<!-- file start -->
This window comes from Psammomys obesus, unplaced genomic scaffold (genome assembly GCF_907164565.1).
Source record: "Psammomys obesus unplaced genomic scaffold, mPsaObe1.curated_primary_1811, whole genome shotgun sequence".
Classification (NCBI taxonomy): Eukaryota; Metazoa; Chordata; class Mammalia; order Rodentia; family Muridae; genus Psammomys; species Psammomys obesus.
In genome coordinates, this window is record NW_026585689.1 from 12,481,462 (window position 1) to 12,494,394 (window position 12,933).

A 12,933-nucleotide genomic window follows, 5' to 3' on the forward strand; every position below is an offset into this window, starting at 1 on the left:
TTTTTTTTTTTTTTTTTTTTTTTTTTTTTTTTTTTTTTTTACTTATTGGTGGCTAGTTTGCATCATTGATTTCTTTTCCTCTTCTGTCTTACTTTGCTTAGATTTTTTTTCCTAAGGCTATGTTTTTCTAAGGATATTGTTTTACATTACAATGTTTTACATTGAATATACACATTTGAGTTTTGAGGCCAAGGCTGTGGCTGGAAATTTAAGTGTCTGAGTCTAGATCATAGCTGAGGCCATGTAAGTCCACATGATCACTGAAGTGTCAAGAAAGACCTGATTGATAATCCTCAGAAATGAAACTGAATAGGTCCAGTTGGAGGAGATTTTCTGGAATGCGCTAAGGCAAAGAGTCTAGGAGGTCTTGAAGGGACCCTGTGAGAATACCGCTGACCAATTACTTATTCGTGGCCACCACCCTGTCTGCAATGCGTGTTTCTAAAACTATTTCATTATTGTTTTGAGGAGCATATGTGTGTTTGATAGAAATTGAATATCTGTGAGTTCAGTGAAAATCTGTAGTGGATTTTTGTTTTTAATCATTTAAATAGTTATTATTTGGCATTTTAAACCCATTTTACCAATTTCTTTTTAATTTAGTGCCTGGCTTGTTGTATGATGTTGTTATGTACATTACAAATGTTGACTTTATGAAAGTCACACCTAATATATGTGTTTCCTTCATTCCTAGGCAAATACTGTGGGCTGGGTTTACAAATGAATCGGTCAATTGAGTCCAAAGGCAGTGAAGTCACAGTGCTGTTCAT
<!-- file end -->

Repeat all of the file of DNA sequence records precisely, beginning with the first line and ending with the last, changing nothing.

This window comes from Psammomys obesus, unplaced genomic scaffold (genome assembly GCF_907164565.1).
Source record: "Psammomys obesus unplaced genomic scaffold, mPsaObe1.curated_primary_1811, whole genome shotgun sequence".
Classification (NCBI taxonomy): Eukaryota; Metazoa; Chordata; class Mammalia; order Rodentia; family Muridae; genus Psammomys; species Psammomys obesus.
In genome coordinates, this window is record NW_026585689.1 from 12,481,462 (window position 1) to 12,494,394 (window position 12,933).

A 12,933-nucleotide genomic window follows, 5' to 3' on the forward strand; every position below is an offset into this window, starting at 1 on the left:
TTTTTTTTTTTTTTTTTTTTTTTTTTTTTTTTTTTTTTTTACTTATTGGTGGCTAGTTTGCATCATTGATTTCTTTTCCTCTTCTGTCTTACTTTGCTTAGATTTTTTTTCCTAAGGCTATGTTTTTCTAAGGATATTGTTTTACATTACAATGTTTTACATTGAATATACACATTTGAGTTTTGAGGCCAAGGCTGTGGCTGGAAATTTAAGTGTCTGAGTCTAGATCATAGCTGAGGCCATGTAAGTCCACATGATCACTGAAGTGTCAAGAAAGACCTGATTGATAATCCTCAGAAATGAAACTGAATAGGTCCAGTTGGAGGAGATTTTCTGGAATGCGCTAAGGCAAAGAGTCTAGGAGGTCTTGAAGGGACCCTGTGAGAATACCGCTGACCAATTACTTATTCGTGGCCACCACCCTGTCTGCAATGCGTGTTTCTAAAACTATTTCATTATTGTTTTGAGGAGCATATGTGTGTTTGATAGAAATTGAATATCTGTGAGTTCAGTGAAAATCTGTAGTGGATTTTTGTTTTTAATCATTTAAATAGTTATTATTTGGCATTTTAAACCCATTTTACCAATTTCTTTTTAATTTAGTGCCTGGCTTGTTGTATGATGTTGTTATGTACATTACAAATGTTGACTTTATGAAAGTCACACCTAATATATGTGTTTCCTTCATTCCTAGGCAAATACTGTGGGCTGGGTTTACAAATGAATCGGTCAATTGAGTCCAAAGGCAGTGAAGTCACAGTGCTGTTCAT